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Oil prices slip amid fears over global economic growth

TOKYO (Reuters) – Oil prices fell on Friday, with U.S. crude heading for a seventh weekly decline amid increasing concerns about slowing global economic growth that could hit demand for petroleum products as inventories build.

FILE PHOTO: A pump jack operates at a well site leased by Devon Energy Production Company near Guthrie, Oklahoma September 15, 2015. REUTERS/Nick Oxford/File Photo

Brent crude oil futures LCOc1 were down 3 cents at $71.40 a barrel by 00229 GMT. U.S. West Texas Intermediate (WTI) crude futures CLc1 dropped 1 cent to $65.45 a barrel.

Brent is heading for a 2 percent decline this week, a third consecutive weekly drop. WTI is on track for a seventh week of losses, with a fall of more than 3 percent.

Data on Wednesday showing a large build in U.S. inventories fostered fears about the outlook for fuel demand, while crude was also pressured by broader selling of industrial commodities and by the Turkish financial crisis.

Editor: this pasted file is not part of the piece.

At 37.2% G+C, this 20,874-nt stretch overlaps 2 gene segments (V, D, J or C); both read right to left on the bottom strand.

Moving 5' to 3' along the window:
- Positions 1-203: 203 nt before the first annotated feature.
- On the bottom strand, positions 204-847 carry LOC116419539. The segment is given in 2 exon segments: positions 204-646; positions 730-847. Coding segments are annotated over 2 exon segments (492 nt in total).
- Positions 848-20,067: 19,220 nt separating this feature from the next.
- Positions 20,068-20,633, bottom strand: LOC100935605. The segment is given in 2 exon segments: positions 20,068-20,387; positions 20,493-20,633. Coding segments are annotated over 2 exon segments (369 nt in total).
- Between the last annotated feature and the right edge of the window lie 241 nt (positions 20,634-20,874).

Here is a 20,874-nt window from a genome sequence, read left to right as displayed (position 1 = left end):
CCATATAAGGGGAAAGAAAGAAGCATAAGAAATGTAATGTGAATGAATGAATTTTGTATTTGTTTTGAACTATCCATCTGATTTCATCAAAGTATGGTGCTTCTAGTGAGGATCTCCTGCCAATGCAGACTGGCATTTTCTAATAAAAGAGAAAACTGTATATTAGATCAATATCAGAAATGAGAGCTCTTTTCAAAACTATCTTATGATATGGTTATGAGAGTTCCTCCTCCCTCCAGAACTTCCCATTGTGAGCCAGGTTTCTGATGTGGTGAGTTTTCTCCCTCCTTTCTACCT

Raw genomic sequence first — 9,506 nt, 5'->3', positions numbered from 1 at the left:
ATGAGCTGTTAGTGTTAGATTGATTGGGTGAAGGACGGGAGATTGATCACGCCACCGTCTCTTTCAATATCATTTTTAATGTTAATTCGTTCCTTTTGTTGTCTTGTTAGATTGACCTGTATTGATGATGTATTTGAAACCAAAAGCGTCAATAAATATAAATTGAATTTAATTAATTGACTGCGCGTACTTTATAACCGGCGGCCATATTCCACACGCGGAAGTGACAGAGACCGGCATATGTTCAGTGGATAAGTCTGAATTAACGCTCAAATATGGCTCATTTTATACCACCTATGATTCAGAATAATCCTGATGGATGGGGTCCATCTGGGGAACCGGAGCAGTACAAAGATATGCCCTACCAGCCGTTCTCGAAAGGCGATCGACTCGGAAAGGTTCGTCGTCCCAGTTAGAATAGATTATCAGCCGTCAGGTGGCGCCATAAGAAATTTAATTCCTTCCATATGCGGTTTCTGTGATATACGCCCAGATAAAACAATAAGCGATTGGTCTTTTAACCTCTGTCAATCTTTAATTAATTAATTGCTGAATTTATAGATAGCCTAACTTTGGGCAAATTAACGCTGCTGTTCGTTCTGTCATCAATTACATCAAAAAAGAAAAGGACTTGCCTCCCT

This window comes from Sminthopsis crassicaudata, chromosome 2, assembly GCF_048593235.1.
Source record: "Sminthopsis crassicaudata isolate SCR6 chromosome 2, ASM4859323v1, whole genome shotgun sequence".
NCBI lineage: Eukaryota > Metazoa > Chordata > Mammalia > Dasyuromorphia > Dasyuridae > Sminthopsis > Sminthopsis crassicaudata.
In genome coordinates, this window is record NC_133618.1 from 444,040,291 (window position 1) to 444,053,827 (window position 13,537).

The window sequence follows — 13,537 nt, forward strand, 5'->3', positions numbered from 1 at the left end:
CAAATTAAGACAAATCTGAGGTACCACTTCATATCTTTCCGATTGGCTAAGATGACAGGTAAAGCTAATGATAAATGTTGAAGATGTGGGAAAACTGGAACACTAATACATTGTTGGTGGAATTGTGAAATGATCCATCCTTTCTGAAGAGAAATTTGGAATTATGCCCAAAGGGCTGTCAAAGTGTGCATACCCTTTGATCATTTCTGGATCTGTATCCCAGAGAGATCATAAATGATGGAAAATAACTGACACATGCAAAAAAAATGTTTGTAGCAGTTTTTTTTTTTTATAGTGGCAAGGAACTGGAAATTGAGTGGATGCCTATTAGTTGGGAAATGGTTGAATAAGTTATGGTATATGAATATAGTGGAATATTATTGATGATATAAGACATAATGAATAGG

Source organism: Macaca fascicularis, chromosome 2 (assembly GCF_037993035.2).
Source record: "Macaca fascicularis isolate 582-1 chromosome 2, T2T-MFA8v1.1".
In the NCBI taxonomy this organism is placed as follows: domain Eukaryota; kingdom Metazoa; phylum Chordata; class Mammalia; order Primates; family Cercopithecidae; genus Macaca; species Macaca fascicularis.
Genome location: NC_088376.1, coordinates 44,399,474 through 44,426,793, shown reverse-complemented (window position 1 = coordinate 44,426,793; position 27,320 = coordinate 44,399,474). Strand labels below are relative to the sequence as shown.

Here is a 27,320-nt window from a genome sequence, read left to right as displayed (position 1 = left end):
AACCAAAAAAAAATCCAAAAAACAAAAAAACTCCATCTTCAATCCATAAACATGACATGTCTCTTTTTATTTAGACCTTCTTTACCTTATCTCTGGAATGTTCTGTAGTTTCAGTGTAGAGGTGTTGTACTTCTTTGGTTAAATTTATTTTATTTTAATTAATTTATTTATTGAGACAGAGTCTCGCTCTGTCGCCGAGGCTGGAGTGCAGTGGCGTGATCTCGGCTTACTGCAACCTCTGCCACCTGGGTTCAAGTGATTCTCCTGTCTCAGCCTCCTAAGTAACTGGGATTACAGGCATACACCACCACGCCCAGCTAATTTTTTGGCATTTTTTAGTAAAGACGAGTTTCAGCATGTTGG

“Investors remain cautious as Wednesday’s surprise gain in U.S. stockpiles remained fresh in their minds,” ANZ said in a note.

China and the United States have implemented several rounds of trade tariffs and threatened further duties on exports worth hundreds of billions of dollars, which could knock global economic growth.

At the same time, the crisis gripping the Turkish lira has rattled emerging markets and reverberated across equities, bonds and raw materials.

U.S. data on Wednesday showed crude output C-OUT-T-EIA rose by 100,000 barrels per day to 10.9 million bpd in the week ending Aug. 10.

Crude inventories C-STK-T-EIA increased by 6.8 million barrels, representing the largest weekly rise since March last year. [EIA/S]

Asian demand is showing signs of slowdown as trade disputes and a stronger dollar drag the economies of some of the world’s largest oil buyers.

Reporting by Aaron Sheldrick; Editing by Joseph Radford

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